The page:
The following obituary for William Robert Mends appeared in the Times newspaper.
|Obituary in the Times newspaper
|30 June 1897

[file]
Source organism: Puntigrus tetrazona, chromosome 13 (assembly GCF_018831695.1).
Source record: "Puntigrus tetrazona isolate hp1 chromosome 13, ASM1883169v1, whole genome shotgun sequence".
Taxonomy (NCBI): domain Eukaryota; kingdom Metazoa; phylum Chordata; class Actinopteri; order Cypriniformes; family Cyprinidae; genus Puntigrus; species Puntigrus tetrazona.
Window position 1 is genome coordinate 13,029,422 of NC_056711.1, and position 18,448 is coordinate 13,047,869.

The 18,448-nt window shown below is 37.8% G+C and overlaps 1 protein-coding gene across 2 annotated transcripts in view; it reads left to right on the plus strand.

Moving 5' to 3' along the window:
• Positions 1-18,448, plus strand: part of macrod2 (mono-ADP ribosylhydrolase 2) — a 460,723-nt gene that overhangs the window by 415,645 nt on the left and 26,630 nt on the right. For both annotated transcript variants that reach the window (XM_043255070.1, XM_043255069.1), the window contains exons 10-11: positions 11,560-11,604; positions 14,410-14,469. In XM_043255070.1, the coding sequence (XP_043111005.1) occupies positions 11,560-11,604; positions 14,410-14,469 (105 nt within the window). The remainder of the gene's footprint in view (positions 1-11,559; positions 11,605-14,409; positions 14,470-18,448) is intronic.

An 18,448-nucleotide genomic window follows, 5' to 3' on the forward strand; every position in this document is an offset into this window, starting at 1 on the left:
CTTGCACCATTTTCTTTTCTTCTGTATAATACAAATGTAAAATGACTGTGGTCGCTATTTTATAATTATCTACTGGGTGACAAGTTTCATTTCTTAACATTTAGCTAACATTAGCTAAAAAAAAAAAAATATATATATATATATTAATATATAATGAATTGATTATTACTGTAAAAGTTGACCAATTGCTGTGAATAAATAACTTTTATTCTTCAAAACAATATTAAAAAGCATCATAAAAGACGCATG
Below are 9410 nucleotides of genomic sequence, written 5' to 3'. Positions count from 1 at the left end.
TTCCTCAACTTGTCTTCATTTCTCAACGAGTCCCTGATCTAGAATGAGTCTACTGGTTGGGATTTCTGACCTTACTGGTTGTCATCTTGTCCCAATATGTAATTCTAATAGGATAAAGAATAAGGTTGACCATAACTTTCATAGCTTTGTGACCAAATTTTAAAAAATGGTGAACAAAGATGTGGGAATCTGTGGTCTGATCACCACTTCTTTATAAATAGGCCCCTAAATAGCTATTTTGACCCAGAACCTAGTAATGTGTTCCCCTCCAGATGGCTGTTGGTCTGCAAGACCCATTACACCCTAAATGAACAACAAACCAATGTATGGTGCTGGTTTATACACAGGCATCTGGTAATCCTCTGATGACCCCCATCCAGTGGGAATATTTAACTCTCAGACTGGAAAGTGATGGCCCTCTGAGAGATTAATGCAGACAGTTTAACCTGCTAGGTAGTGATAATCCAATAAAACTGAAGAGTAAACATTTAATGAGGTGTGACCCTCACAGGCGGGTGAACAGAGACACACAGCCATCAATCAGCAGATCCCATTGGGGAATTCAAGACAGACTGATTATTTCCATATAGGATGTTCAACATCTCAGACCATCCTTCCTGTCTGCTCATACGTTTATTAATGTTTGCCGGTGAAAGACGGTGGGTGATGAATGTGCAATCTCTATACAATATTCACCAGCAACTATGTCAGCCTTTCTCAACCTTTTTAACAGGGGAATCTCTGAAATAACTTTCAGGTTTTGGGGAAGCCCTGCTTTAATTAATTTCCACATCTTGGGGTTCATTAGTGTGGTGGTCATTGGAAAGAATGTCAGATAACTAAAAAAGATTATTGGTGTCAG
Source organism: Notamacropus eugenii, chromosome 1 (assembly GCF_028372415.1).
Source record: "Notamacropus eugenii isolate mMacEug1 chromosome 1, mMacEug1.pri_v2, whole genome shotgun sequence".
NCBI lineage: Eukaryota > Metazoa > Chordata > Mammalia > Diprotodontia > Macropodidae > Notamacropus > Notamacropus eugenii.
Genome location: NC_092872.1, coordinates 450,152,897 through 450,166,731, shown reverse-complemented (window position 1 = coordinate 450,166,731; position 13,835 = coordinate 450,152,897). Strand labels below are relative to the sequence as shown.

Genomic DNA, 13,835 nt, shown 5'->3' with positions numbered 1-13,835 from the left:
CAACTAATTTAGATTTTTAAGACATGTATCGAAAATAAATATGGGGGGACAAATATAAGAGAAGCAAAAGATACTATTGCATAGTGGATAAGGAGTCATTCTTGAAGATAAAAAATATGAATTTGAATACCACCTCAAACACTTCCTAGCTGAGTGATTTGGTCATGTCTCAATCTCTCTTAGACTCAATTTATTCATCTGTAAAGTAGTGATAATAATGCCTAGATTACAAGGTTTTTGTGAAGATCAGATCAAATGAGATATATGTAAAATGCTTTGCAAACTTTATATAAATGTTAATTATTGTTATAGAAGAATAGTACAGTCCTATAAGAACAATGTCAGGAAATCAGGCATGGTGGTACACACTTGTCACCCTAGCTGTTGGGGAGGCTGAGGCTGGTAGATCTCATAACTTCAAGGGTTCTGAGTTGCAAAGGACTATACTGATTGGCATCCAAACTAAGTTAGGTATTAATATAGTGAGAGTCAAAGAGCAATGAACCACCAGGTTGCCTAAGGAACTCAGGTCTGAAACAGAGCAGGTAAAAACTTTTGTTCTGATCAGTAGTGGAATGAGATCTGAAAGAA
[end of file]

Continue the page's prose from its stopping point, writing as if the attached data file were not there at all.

Admiral Sir W.R. Mends.Admiral Sir William Robert Mends, G.C.B., died on Saturday at 3, Anglesey-crescent, Alverstoke, Hants. He was the son of Admiral William Bowen Mends, and was born in 1812. Educated at Portsmouth Naval College, he entered the Royal Navy in 1825, was appointed lieutenant 1835, captain 1852, rear-admiral 1860, and vice-admiral (retired) 1873. During this prolonged career he had a variety of exciting experiences and saw much active service. In the capacity of midshipman he was in charge of the deck of the Thetis when that ship was wrecked on Cape Frio, Brazil, in December, 1830, and he was specially commended at the Court-martial for his conduct on that occasion; while in 1835 he was mate of the Pique during her remarkable voyage across the Atlantic, under Captain Rous, the vessel being in a rudderless and almost sinking condition. In 1854 he had command of the frigate Arethusa in the Black Sea during the Crimean war, at the bombardment of Odessa, and afterwards became flag-captain to Rear-Admiral Sir Edmund Lyons, second in command, in which capacity he planned and drew up the entire details for the disembarcation of the British Army in the Crimea. He was the first naval officer to enter Balaclava Harbour, and on him devolved the duty of organizing the landing of the whole of the material of war and provisions for the Army under Lord Raglan. On. October 17, 1854, the Agamemnon took a distinguished part in the attack by the allied fleets on the sea defences of Sevastopol, the ship being anchored 750 yards from Port Constantine. It was engaged for four hours and suffered severely. He was then shifted to the Royal Albert (to which Sir E. Lyons transferred his flag on becoming Commander-in-Chief) and took part in the capture of Kertch and Kinburn. In 1856, when the Royal Albert was on the passage through the Archipelago, a serious leak occurred round the screw shaft, and it was necessary to beach her at the island of Zea. A cofferdam was built in three days, and the ship was taken to Malta under sail. For the services he rendered on this occasion he received the thanks of the Admiralty. During the next three years he was employed in Liverpool in organizing the Coastguard and establishing the Naval Reserve along that part of the coast, being also most energetic in starting the school-ship Conway for training officers of the mercantile marine. As a recognition of the value of these efforts the Mercantile Marine Institution of Liverpool presented him with an address on vellum, and from the Mayor and leading shipowners and merchants he received a service of plate. In 1862 he was appointed Director of Transports, and at the request of the Secretary of State for India he established the Indian troop service for the annual relief of British troops in India in commissioned troop-ships, and inaugurated the five Indian troopships for the service in 1867. For these services he received the thanks of the Secretary of State for India, and in April, 1879, he was appointed a member of the Committee on the Organization, &c., of the Indian Troopship Service. From 1865 to 1868 he was Naval Aide-de-Camp to the Queen. He retired in 1883 from the post of Director of Transports, receiving a special pension of £430 per annum. He was made a C.B. in 1854, a K.C.B. in 1871, and a G.C.B. in 1882, while he had also received, the Crimean and Turkish medals and the Sebastopol clasp, and been appointed an Officer of the Legion of Honour and to the Third Class Medjidie. In the winter of 1871-72 he was sent out to India, at the special request of the Secretary of State for India, to report on the Indian Marine, and received the thanks of the Viceregal Government. He married, in 1837, Melita, daughter of Mr. G.M. Stilon, M.D., R.N., of Monte Leoni, Calabria. She died in 1894.